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What is an Obelisk?

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An obelisk is a tall four-sided column, often made from a single block of stone. An obelisk narrows gradually to a pyramidal top. The earliest obelisks were short rectangular structures that were used as grave­stones and as garden monuments. Later examples were taller and tapered more sharply toward the peak.

Well-known examples are the obelisks in the Place de la Concorde in Paris, France, in the Piazza, of St. Peter's in Rome, Italy, and Cleopatra's Needles, either of a pair of Egyptian obelisks, now in London and New York City. (See also cleopatra's needle.) Monu­ments in the United States that are in the form of obelisks include the Washington Monument in Wash­ington, D.C., and the Bunker Hill Monument in Boston, Mass. Obelisks originated in Egypt during the Old Kingdom (about 2700-2200 B.C.).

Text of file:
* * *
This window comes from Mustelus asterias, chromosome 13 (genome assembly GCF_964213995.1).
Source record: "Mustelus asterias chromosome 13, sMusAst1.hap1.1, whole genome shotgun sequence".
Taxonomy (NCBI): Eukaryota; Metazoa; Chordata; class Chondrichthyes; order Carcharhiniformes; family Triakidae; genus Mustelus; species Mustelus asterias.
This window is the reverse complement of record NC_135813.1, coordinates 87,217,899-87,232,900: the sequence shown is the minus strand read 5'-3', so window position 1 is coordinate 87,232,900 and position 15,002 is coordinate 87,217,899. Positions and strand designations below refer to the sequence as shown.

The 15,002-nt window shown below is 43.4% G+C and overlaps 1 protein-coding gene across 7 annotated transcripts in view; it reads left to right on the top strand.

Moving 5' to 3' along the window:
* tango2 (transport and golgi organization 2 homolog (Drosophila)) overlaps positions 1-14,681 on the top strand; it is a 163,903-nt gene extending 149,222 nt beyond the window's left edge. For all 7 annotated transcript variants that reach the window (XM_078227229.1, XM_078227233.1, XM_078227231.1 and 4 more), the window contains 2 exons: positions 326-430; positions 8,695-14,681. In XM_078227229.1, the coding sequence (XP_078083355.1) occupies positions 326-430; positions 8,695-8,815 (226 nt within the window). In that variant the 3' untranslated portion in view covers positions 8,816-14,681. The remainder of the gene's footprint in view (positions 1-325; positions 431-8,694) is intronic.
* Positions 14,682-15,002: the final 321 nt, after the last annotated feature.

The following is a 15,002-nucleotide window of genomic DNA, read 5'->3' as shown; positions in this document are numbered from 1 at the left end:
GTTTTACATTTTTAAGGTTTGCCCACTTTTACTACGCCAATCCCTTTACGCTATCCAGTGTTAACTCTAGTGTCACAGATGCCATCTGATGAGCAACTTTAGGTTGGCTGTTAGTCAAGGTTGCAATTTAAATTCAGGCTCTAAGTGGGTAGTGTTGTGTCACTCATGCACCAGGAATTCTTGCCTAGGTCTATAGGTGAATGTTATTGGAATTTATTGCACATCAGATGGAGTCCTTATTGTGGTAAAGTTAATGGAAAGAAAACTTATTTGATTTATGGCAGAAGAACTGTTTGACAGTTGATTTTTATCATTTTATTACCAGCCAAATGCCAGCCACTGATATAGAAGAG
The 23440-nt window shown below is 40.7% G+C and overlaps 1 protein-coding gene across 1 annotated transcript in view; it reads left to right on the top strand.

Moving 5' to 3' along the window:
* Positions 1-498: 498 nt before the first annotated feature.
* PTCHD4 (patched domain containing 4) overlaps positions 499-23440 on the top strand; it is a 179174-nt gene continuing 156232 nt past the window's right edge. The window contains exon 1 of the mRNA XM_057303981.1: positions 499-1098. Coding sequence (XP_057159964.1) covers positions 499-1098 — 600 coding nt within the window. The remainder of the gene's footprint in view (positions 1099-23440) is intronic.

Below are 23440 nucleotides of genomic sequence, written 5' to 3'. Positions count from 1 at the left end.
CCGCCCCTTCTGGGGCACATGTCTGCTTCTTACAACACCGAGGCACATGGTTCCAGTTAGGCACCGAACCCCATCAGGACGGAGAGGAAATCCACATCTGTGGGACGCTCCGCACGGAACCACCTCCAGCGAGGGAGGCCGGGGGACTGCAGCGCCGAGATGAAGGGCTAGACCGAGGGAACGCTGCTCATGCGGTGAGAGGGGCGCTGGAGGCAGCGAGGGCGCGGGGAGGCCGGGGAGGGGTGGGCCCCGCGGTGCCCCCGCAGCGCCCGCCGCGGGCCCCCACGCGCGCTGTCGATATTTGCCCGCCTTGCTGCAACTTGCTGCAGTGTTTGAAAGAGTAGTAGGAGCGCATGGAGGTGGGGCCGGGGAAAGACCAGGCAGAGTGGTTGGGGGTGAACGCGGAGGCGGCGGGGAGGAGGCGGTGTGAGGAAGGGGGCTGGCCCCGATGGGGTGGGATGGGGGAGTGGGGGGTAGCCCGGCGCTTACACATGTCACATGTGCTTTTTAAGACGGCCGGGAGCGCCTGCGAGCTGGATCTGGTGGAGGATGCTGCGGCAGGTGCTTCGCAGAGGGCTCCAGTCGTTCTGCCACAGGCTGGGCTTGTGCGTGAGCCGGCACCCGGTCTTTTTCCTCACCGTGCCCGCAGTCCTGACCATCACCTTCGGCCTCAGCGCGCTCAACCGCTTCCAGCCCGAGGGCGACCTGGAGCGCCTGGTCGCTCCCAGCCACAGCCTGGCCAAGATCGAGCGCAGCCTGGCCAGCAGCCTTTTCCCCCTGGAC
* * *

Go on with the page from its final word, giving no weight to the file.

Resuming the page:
Dedicated to the sun-god and symbolizing a single ray of the rising sun, they bore hieroglyphic inscriptions that recorded the titles and achievements of the pharaohs. The larger Egyptian obelisks were made from slabs of red granite and were placed at temple entrances. Of the many obelisks erected in Heliopolis, the ancient Egyptian city of sun worship, only that of Senusret I (1971-1928 B.C.) remains.

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